Sunday, January 3, 2010

Great Cartoon

First Post of the New Year

After spending many hours trying to figure out what is the proper name for this year, I felt a renewed desire to post. The upcoming year will be very interesting economically, as the results of the massive bailouts start to trickle down to the economy as a whole. However, since the year is new and the market has not traded in the new year yet, I decided to post one last story over the last year.

As any reader of this blog knows, the issue of whether the Federal funds rate being artificially low between 2002-2006 or whether lack of regulation caused the downturn has been central. Today the New York Times has a story quoting the Fed chairman as stating that weak regulation of lending practices caused the housing bubble. According to Bernanke, a surgical approach to lending problems could have stemmed the crisis in its infancy. However, the two problems work in tandem to create an atmosphere of irresponsibility.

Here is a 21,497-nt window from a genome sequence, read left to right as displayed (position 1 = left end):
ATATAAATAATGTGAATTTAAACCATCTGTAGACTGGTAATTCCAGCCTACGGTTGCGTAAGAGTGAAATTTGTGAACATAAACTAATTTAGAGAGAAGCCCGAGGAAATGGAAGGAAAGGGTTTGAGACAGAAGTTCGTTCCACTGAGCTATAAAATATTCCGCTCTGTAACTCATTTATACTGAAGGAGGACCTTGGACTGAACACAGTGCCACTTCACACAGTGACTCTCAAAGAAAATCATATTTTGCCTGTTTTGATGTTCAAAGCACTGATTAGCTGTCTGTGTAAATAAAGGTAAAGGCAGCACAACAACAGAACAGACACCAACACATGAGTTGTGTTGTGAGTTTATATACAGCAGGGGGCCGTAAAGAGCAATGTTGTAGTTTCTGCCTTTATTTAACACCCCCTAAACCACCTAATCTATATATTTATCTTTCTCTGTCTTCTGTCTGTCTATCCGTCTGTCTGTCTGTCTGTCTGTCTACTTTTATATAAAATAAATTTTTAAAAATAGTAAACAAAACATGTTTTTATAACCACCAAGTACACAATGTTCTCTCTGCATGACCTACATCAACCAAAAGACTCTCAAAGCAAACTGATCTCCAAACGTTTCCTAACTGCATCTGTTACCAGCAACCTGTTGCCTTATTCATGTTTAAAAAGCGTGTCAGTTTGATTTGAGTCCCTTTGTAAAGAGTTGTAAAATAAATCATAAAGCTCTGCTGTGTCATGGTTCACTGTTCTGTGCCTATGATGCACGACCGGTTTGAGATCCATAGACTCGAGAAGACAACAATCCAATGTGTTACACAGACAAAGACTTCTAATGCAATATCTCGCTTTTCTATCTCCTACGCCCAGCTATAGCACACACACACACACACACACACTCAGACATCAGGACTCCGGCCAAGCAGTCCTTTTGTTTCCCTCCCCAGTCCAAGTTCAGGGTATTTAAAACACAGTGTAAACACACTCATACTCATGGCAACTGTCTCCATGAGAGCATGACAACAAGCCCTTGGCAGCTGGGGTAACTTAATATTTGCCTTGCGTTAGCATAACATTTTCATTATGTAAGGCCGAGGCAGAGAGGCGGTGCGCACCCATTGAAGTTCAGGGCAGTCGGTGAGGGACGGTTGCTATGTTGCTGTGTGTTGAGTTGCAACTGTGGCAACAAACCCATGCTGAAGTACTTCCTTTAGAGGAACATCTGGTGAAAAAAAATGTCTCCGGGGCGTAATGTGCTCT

For example, a bank has money to lend at very low rates, so in order to make a profit it must clear out a lot of loans since the dividend income is reduced. Magically, the banks suddenly have this brilliant idea that they can make loans with one hand and then resell the debt on the loans to another. Making matters even worse is that this is done with common deposits, since the Gramm-Leach-Blilely Act allowed commerical banks to take over investment banks without oversight of their operations. Additional regulations such as the Community Reinvestment Act further forced lending to be more plentiful during the boom, so banks made loans that would not have been made had the financial oversight arms of the government done their job. In short, both low interest rates during a boom and lack of cohesive regulation doomed the economy to a massive correction.